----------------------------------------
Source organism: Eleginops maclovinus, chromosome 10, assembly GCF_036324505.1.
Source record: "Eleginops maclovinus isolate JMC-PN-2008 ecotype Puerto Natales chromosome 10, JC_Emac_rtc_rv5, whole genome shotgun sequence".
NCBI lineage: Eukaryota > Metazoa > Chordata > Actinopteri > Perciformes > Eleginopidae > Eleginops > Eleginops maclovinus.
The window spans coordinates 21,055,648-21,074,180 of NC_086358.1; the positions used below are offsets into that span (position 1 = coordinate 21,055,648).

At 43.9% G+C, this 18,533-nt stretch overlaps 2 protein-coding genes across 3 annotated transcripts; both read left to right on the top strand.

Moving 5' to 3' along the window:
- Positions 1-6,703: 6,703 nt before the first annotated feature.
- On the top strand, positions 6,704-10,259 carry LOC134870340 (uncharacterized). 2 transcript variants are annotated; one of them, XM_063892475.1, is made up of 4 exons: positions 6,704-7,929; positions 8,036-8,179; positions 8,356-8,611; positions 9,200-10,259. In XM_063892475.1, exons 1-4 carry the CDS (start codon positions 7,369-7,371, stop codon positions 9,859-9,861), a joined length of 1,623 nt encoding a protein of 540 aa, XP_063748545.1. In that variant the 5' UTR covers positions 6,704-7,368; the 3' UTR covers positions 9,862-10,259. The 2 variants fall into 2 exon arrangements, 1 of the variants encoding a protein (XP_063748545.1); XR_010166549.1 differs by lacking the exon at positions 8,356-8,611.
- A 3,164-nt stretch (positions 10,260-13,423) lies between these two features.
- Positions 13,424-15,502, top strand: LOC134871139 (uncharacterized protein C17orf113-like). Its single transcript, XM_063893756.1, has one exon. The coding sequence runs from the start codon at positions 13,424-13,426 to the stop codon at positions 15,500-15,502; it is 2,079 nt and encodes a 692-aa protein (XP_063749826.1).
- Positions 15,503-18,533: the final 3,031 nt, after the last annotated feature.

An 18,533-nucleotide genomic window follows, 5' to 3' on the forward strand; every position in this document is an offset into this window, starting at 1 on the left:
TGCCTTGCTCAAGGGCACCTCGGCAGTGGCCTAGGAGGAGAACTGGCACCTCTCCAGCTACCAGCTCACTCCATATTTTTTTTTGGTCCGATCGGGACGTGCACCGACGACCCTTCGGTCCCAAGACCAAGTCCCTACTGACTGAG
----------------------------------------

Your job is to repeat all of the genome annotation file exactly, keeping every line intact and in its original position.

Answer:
Source organism: Eleginops maclovinus, chromosome 10, assembly GCF_036324505.1.
Source record: "Eleginops maclovinus isolate JMC-PN-2008 ecotype Puerto Natales chromosome 10, JC_Emac_rtc_rv5, whole genome shotgun sequence".
NCBI lineage: Eukaryota > Metazoa > Chordata > Actinopteri > Perciformes > Eleginopidae > Eleginops > Eleginops maclovinus.
The window spans coordinates 21,055,648-21,074,180 of NC_086358.1; the positions used below are offsets into that span (position 1 = coordinate 21,055,648).

At 43.9% G+C, this 18,533-nt stretch overlaps 2 protein-coding genes across 3 annotated transcripts; both read left to right on the top strand.

Moving 5' to 3' along the window:
- Positions 1-6,703: 6,703 nt before the first annotated feature.
- On the top strand, positions 6,704-10,259 carry LOC134870340 (uncharacterized). 2 transcript variants are annotated; one of them, XM_063892475.1, is made up of 4 exons: positions 6,704-7,929; positions 8,036-8,179; positions 8,356-8,611; positions 9,200-10,259. In XM_063892475.1, exons 1-4 carry the CDS (start codon positions 7,369-7,371, stop codon positions 9,859-9,861), a joined length of 1,623 nt encoding a protein of 540 aa, XP_063748545.1. In that variant the 5' UTR covers positions 6,704-7,368; the 3' UTR covers positions 9,862-10,259. The 2 variants fall into 2 exon arrangements, 1 of the variants encoding a protein (XP_063748545.1); XR_010166549.1 differs by lacking the exon at positions 8,356-8,611.
- A 3,164-nt stretch (positions 10,260-13,423) lies between these two features.
- Positions 13,424-15,502, top strand: LOC134871139 (uncharacterized protein C17orf113-like). Its single transcript, XM_063893756.1, has one exon. The coding sequence runs from the start codon at positions 13,424-13,426 to the stop codon at positions 15,500-15,502; it is 2,079 nt and encodes a 692-aa protein (XP_063749826.1).
- Positions 15,503-18,533: the final 3,031 nt, after the last annotated feature.

An 18,533-nucleotide genomic window follows, 5' to 3' on the forward strand; every position in this document is an offset into this window, starting at 1 on the left:
TGCCTTGCTCAAGGGCACCTCGGCAGTGGCCTAGGAGGAGAACTGGCACCTCTCCAGCTACCAGCTCACTCCATATTTTTTTTTGGTCCGATCGGGACGTGCACCGACGACCCTTCGGTCCCAAGACCAAGTCCCTACTGACTGAG